COVID-19 gets to India's villages via migrant workers
India's lockdown may have hastened spread of COVID-19 to rural areas as millions of migrant workers, trapped in the big cities, ended up being exposed to the virus—which they carried into their distant villages when finally allowed to return.
Pavitra Mohan, co-founder of Aajeevika Bureau, a non-profit that provides healthcare to migrant workers in the desert state of Rajasthan, is clear that the lockdown, from 24 March to 4 May, contributed to the spread of the virus into India's vast hinterland, where nearly 70% of the country's 1.3 billion people live.
The lockdown, declared with only a four-hour notice, left some 200 million migrant workers stranded in cities. Suddenly unemployed and evicted by their landlords, they were left with little choice but to start marching home. Administrations also failed to recognize that migrant workers generally live in cramped quarters, where physical distancing is impossible, and they have little access to healthcare. Hundreds perished along the way from starvation, exhaustion or being struck by speeding vehicles on the highways and by goods trains on railway tracks.
A study done by Aajeevika Bureau on migrant workers who managed to return to Rajasthan in the early phase of the lockdown from 24 March to 15 April showed that none of them were infected. In contrast, many of those who returned to Rajasthan after 4 May, when the government allowed movement, were found carrying the virus.
The study provides a template to track the movement of the virus and also takes a closer look at the plight of millions of migrant workers who moved back from the cities to their homes in the other major labor-sending states of Uttar Pradesh, Bihar, Madhya Pradesh, Orissa and Jharkhand.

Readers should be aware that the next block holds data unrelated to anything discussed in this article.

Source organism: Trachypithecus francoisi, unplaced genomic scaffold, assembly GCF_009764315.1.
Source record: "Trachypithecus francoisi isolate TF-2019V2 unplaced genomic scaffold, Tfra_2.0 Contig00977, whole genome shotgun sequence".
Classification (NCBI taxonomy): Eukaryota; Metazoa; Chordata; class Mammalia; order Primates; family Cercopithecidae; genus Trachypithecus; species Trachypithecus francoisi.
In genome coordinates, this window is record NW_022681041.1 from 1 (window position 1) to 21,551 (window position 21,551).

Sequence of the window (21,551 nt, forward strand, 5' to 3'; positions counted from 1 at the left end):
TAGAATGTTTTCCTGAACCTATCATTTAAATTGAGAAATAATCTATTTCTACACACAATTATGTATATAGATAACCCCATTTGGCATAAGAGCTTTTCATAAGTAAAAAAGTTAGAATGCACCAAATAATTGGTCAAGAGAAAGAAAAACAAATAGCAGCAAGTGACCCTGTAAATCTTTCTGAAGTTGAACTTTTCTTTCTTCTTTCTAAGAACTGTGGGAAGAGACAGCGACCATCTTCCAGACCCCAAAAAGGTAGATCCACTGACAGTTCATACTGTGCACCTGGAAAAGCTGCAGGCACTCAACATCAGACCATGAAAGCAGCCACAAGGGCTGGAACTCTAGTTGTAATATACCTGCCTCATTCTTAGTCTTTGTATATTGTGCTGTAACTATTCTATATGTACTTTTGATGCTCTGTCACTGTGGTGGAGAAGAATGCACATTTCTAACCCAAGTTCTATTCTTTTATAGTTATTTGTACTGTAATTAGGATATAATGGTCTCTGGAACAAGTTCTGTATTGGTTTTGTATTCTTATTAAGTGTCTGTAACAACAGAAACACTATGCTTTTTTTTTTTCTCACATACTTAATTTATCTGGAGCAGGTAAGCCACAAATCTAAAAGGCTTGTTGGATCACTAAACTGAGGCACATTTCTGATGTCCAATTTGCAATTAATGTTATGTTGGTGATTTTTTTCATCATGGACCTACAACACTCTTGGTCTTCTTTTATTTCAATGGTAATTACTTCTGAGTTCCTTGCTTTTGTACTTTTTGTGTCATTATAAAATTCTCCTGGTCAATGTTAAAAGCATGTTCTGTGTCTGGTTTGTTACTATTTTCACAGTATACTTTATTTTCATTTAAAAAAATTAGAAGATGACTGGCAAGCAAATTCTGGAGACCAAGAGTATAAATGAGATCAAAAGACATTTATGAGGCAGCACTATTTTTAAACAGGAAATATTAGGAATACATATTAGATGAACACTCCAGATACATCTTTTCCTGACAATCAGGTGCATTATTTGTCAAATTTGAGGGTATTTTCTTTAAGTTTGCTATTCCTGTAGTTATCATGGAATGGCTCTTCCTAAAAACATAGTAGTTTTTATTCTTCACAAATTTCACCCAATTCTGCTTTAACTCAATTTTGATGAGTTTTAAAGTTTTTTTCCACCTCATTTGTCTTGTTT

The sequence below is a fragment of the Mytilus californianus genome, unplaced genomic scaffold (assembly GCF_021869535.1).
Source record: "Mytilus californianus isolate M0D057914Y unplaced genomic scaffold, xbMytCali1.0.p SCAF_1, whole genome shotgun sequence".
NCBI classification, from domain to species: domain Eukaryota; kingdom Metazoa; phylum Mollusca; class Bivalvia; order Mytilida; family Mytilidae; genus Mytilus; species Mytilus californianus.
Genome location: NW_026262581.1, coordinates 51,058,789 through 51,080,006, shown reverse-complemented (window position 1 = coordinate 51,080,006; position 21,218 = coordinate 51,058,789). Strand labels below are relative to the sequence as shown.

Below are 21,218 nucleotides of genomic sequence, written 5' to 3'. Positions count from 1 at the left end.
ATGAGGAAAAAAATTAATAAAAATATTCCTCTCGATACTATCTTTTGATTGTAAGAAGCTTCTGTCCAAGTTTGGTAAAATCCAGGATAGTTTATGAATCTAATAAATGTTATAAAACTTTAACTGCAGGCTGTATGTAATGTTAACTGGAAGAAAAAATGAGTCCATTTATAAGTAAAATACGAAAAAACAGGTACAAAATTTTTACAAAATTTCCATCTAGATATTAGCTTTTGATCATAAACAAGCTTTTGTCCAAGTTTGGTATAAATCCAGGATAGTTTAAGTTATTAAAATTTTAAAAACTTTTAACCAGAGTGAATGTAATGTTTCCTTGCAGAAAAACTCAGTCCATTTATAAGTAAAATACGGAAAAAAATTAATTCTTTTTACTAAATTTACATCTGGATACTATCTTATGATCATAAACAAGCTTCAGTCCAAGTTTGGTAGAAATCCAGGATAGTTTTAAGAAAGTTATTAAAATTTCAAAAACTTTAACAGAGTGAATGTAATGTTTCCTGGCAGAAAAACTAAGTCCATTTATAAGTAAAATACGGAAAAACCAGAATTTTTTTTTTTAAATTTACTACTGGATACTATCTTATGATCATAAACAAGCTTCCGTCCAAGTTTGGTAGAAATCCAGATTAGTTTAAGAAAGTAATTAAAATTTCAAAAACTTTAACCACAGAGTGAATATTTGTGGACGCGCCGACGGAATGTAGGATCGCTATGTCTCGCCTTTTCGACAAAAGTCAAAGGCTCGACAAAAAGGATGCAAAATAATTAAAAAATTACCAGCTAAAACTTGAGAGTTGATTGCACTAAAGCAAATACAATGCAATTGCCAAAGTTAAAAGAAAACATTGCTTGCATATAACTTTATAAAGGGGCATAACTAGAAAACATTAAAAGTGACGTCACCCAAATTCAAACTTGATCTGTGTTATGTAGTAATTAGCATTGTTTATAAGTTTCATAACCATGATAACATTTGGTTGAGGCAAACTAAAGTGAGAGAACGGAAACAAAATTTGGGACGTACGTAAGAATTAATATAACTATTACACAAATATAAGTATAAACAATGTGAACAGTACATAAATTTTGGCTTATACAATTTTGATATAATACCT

"Migrants who were held back in the cities when the COVID-19 pandemic was raging there picked up the infection, and when they were allowed to go home carried the virus to the rural areas of Rajasthan and to other labor-sending states," Mohan said.
Aajeevika Bureau estimates that about 300,000 migrants returned to Rajasthan in the first phase, and again between 4 May and 15 June. The two distinct waves afforded a chance to make a comparative study.
"Allowing migrant workers a chance to return home using the road and railway networks, before imposing the lockdown on 24 March, would certainly have helped contain the virus within the metropolises and urban centers," says Mohan.
According to Mohan, migrant workers are wary of returning to the cities after such shabby treatment, preferring meager earning from smallholder farming to the unhealthy, slave-like conditions offered them there.
On the positive side, the sudden shortage of labor in the cities has compelled employers and authorities to finally recognize the value of migrant workers and consider providing them just remuneration and better living conditions.